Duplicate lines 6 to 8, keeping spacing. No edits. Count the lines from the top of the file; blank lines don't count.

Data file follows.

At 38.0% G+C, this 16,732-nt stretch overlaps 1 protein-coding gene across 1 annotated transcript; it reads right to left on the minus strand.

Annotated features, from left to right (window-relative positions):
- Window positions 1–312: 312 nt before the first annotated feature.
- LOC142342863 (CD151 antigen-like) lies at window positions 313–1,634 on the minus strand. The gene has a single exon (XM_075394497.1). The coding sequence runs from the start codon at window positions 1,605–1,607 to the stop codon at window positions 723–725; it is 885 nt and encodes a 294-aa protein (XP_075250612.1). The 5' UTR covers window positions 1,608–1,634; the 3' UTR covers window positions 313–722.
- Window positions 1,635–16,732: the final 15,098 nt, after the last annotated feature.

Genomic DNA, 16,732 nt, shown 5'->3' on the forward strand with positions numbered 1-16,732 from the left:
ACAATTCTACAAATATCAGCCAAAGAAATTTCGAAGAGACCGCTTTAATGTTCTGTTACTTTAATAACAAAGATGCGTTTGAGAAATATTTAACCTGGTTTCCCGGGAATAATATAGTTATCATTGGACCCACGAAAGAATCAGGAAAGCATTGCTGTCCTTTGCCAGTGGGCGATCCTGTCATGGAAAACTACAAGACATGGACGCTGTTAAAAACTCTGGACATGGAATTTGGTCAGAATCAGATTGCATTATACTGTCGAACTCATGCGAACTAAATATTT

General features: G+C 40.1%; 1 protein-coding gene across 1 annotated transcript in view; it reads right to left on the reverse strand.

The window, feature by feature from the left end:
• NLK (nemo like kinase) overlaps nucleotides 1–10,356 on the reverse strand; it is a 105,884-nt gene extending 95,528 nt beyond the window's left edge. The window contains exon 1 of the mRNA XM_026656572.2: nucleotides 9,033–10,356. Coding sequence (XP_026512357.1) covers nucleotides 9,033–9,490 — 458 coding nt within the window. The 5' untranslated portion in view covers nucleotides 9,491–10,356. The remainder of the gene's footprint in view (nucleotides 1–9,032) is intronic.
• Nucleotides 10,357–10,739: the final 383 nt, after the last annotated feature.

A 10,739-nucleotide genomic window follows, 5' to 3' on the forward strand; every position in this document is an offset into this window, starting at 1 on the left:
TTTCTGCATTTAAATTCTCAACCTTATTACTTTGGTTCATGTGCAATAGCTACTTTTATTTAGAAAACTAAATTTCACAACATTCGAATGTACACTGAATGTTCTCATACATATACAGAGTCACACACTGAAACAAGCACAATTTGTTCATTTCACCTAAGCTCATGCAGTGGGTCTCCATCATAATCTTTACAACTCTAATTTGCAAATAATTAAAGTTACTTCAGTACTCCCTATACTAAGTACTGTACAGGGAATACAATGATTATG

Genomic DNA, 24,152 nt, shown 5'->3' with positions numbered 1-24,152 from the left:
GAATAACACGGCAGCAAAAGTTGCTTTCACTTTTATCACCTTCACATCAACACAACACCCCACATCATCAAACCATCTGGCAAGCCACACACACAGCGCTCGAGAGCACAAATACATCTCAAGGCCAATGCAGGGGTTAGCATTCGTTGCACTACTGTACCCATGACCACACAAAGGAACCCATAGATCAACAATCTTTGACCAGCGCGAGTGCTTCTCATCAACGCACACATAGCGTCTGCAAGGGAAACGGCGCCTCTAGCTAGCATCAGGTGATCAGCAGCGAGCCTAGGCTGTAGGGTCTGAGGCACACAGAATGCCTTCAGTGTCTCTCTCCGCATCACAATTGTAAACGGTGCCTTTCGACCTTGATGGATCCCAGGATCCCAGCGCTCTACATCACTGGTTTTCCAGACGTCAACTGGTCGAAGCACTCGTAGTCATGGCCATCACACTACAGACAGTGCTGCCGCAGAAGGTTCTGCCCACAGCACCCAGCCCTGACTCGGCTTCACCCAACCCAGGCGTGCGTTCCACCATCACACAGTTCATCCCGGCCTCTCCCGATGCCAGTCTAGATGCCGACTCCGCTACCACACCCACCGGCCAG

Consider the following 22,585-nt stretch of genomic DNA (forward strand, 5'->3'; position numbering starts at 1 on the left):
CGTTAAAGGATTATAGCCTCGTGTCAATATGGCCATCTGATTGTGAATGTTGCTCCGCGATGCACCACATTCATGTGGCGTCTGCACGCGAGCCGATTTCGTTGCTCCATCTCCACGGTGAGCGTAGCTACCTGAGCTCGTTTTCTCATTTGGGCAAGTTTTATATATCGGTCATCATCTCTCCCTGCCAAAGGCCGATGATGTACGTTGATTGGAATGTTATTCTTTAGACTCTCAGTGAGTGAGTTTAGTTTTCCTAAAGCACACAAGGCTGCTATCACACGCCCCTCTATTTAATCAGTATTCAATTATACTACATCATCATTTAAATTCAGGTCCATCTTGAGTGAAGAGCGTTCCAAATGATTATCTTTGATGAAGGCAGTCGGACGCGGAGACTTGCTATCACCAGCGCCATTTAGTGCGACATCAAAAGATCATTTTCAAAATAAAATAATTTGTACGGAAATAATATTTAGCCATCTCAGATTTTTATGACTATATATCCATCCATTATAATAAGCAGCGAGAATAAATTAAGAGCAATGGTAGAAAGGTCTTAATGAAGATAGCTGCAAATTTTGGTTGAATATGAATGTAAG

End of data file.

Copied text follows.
Genomic DNA, 16,732 nt, shown 5'->3' on the forward strand with positions numbered 1-16,732 from the left:
ACAATTCTACAAATATCAGCCAAAGAAATTTCGAAGAGACCGCTTTAATGTTCTGTTACTTTAATAACAAAGATGCGTTTGAGAAATATTTAACCTGGTTTCCCGGGAATAATATAGTTATCATTGGACCCACGAAAGAATCAGGAAAGCATTGCTGTCCTTTGCCAGTGGGCGATCCTGTCATGGAAAACTACAAGACATGGACGCTGTTAAAAACTCTGGACATGGAATTTGGTCAGAATCAGATTGCATTATACTGTCGAACTCATGCGAACTAAATATTT

General features: G+C 40.1%; 1 protein-coding gene across 1 annotated transcript in view; it reads right to left on the reverse strand.